The practise of meditation allows not only to not hang on to those non-functional thoughts, but also the thoughts that at get us activated, the thoughts that are beyond the simple… “I’ll just add two eggs and stir”. Non-functional thoughts are those that are more loaded; such as opinions, desires, worries and fears. They are the ones that trigger feelings and emotions and can activate our adrenal system and keep us from a state of deep relaxation. Of course there are times we need to be in activation and not in deep relaxation for example, whilst at work, driving a car or in front of a group in a meeting. (Except of course if you are me and a in a deep state of relaxation in front of a group teaching the blissful and rejuvenating practise of meditation!)
Although it is a couple of thousand years since we had a mortal threat from a sabre tooth tiger, it is surprising how much the body registers threats from either subtle or overt sources all the time.
The simple ones can be someone moving in on our personal space on public transport to feelings of being challenged in a business meeting.
When such threats occur, even subtle ones, we go into fight, flight or freeze mode, every time.
Taking the public transport personal space scenario for example we may fight; titching under our breath and maybe even shooting a disapproving stare to the offending party. Flight, we might jump back disproportionally to the perceived threat from a person’s accidently nudge. Or freeze, feeling totally uncomfortable having our personal space invaded but unable to rectify the situation by speaking up or getting our self out of the sticky spot by moving to another place in the train.
Now I know this sounds a little over stated, but check it out next time you are on public transport or waiting in line to buy movie tickets and someone stands a little too close for your liking. You will literally go into a state of fight, flight or freeze, even subtly.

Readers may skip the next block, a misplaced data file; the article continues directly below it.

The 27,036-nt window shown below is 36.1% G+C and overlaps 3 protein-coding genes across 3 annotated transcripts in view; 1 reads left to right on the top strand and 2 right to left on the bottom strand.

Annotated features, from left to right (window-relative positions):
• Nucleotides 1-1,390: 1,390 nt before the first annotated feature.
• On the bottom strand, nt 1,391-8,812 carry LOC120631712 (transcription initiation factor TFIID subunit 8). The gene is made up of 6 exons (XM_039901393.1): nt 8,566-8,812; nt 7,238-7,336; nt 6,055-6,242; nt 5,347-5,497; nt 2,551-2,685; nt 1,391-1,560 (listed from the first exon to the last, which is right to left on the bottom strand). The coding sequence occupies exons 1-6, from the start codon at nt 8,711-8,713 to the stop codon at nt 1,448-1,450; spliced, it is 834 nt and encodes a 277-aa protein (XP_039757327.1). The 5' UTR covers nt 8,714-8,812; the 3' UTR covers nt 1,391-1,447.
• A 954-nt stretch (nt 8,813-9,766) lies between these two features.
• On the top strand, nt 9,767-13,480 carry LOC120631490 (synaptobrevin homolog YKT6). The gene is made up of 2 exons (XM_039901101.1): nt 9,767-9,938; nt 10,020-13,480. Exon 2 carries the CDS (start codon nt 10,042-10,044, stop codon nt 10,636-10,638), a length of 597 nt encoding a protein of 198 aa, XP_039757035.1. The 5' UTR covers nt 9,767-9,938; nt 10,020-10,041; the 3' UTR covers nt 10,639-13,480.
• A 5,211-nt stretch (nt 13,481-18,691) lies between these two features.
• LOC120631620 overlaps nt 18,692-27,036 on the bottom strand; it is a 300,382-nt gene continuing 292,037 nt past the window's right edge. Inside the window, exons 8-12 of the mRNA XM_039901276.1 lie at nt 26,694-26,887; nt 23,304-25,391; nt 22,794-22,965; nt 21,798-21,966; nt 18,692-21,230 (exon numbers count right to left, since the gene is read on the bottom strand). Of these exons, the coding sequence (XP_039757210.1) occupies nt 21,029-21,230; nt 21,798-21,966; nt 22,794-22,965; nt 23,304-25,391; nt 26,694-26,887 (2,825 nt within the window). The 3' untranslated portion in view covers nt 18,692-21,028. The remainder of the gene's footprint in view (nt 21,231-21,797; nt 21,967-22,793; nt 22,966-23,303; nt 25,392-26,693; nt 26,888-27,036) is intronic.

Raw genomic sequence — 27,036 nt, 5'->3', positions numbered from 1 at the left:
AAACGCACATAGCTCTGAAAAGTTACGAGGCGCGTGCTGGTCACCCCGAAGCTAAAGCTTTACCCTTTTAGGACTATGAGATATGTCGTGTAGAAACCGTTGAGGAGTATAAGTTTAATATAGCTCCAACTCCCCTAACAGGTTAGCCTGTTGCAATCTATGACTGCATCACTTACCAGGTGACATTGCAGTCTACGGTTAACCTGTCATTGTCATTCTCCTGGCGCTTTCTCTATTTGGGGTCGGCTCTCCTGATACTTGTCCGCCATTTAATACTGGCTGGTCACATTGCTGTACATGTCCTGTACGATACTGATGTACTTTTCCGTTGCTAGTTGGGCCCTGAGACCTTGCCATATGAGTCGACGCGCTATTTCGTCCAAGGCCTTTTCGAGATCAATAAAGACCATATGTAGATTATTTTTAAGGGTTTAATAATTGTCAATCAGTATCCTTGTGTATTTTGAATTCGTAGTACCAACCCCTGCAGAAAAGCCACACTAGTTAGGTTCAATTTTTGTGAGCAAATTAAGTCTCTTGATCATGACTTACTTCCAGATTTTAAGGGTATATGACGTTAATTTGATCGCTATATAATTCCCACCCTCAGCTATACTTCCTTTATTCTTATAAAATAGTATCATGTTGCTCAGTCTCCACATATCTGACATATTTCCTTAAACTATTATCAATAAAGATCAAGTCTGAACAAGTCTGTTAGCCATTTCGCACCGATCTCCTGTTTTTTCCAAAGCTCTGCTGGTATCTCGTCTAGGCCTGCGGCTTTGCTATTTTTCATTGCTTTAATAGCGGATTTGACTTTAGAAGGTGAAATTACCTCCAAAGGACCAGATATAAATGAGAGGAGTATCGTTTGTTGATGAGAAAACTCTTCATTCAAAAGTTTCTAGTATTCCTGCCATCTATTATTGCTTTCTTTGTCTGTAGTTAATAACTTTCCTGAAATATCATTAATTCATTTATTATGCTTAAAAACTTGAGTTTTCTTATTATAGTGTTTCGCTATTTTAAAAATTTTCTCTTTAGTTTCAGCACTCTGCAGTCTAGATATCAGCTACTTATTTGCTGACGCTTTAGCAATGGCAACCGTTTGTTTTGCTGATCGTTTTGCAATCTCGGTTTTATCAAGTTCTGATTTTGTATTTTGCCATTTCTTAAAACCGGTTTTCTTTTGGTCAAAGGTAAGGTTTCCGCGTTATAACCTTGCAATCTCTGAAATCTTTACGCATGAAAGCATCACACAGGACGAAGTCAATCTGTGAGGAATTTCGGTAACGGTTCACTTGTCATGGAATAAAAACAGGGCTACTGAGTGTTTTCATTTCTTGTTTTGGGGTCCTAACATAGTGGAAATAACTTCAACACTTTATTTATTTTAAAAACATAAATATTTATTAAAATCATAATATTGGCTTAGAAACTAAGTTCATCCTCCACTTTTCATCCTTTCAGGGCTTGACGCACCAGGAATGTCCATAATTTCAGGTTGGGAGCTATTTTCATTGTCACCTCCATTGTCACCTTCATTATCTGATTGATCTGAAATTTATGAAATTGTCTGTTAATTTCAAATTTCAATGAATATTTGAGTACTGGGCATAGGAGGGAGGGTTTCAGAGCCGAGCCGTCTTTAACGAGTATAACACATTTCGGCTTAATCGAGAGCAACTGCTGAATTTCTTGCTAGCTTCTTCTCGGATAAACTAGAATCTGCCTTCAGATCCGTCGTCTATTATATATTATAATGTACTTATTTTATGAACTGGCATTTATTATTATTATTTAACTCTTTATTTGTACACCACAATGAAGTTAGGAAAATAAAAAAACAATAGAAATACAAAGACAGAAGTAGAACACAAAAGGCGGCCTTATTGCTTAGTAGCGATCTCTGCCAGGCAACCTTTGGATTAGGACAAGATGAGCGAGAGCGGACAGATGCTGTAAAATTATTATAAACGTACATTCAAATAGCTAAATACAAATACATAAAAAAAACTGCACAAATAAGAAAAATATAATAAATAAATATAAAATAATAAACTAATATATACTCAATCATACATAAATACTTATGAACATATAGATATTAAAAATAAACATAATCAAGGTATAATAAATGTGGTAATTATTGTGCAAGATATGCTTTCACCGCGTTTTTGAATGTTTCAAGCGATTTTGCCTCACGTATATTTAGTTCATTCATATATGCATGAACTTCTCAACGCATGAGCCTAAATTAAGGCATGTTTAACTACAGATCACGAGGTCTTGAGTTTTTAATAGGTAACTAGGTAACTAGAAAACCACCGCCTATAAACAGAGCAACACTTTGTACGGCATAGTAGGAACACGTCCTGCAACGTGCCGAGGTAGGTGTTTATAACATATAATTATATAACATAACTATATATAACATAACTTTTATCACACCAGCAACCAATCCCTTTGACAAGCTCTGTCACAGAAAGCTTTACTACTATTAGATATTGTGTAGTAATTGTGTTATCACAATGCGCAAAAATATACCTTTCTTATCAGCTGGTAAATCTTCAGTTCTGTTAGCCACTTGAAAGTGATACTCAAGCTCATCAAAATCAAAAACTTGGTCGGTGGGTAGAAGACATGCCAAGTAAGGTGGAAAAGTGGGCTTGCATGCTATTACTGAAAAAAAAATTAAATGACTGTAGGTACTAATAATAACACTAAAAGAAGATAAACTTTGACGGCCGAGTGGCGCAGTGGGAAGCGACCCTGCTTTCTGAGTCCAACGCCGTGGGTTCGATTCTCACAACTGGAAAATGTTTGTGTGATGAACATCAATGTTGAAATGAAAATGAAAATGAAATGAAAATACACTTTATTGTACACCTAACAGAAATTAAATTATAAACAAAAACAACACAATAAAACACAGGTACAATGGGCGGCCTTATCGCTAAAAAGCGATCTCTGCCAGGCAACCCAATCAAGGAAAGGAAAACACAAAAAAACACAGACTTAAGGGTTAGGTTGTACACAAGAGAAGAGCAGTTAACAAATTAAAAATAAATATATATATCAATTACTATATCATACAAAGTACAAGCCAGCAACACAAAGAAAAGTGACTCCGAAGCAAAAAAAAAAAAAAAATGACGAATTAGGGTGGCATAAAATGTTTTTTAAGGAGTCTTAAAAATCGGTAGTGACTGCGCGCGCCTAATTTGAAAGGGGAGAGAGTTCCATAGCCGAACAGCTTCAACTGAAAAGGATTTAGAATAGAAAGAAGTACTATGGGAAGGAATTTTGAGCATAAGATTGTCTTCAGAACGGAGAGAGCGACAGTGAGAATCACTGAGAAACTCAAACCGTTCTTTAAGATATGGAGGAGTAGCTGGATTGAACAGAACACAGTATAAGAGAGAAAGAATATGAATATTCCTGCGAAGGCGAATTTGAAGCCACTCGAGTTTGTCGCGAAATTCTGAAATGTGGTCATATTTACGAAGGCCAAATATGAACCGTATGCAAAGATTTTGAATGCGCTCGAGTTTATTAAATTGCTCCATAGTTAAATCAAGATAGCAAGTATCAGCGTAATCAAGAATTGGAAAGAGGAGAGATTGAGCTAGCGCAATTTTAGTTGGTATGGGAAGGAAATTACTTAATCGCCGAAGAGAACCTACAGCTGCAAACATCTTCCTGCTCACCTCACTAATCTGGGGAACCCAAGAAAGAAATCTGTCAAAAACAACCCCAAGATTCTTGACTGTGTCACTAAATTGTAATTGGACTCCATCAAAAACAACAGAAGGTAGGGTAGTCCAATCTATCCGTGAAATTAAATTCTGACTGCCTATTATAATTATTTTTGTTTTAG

But this simple example illustrates the very real somatic (from the Greek meaning ‘body’) experience that occurs during subtle and overt threats and how both our body and mind go into activation and can make us feel unbalanced and fatigued.
Now amplify this ten times to when we are feeling under stress or even under attack at work and you can understand that the body goes into a very real adrenal response and the mind quickly goes in to rapid thought on how it can get you out of there as quickly as possible.
Regardless of whether we under play a stressful situation in our minds or choose to ignore the sensations pulsating through our body, we, just like that rabbit in the headlights, are tapping into the very primal coping mechanism of survival that all living things experience, in many moments throughout our day.
Whether you are conscious of it or not we are being triggered and activated by external events either great or on an unperceivable level all the time. No wonder you come home at the end of the day exhausted, heh?
Meditation, taking even just 10 minutes out of our day, allows us to put to rest that over activated mind and allow our body to reset, ready for the next time it may need to go back into fight, flight or freeze.